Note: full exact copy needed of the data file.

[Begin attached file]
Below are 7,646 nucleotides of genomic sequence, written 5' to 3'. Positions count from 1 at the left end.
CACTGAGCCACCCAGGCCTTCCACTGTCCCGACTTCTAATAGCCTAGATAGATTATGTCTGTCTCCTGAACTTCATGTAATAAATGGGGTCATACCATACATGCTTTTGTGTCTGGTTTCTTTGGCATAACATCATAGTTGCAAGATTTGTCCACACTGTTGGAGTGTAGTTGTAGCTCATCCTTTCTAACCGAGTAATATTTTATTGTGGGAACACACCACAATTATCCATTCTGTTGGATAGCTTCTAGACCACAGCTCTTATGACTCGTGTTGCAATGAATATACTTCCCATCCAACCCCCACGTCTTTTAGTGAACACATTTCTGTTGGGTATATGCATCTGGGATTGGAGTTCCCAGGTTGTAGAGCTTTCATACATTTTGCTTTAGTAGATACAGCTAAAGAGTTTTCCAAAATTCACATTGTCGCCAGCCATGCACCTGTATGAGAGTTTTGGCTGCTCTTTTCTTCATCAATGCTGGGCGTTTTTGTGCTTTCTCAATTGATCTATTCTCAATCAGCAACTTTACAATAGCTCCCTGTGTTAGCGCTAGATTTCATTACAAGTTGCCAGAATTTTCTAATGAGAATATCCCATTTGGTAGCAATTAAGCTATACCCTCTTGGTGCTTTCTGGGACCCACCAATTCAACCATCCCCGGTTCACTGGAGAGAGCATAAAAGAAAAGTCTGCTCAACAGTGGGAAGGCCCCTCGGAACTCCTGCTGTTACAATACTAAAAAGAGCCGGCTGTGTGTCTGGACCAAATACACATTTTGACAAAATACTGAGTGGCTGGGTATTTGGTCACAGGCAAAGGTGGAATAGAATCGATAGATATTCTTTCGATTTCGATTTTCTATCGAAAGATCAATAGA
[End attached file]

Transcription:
Below are 7,646 nucleotides of genomic sequence, written 5' to 3'. Positions count from 1 at the left end.
CACTGAGCCACCCAGGCCTTCCACTGTCCCGACTTCTAATAGCCTAGATAGATTATGTCTGTCTCCTGAACTTCATGTAATAAATGGGGTCATACCATACATGCTTTTGTGTCTGGTTTCTTTGGCATAACATCATAGTTGCAAGATTTGTCCACACTGTTGGAGTGTAGTTGTAGCTCATCCTTTCTAACCGAGTAATATTTTATTGTGGGAACACACCACAATTATCCATTCTGTTGGATAGCTTCTAGACCACAGCTCTTATGACTCGTGTTGCAATGAATATACTTCCCATCCAACCCCCACGTCTTTTAGTGAACACATTTCTGTTGGGTATATGCATCTGGGATTGGAGTTCCCAGGTTGTAGAGCTTTCATACATTTTGCTTTAGTAGATACAGCTAAAGAGTTTTCCAAAATTCACATTGTCGCCAGCCATGCACCTGTATGAGAGTTTTGGCTGCTCTTTTCTTCATCAATGCTGGGCGTTTTTGTGCTTTCTCAATTGATCTATTCTCAATCAGCAACTTTACAATAGCTCCCTGTGTTAGCGCTAGATTTCATTACAAGTTGCCAGAATTTTCTAATGAGAATATCCCATTTGGTAGCAATTAAGCTATACCCTCTTGGTGCTTTCTGGGACCCACCAATTCAACCATCCCCGGTTCACTGGAGAGAGCATAAAAGAAAAGTCTGCTCAACAGTGGGAAGGCCCCTCGGAACTCCTGCTGTTACAATACTAAAAAGAGCCGGCTGTGTGTCTGGACCAAATACACATTTTGACAAAATACTGAGTGGCTGGGTATTTGGTCACAGGCAAAGGTGGAATAGAATCGATAGATATTCTTTCGATTTCGATTTTCTATCGAAAGATCAATAGA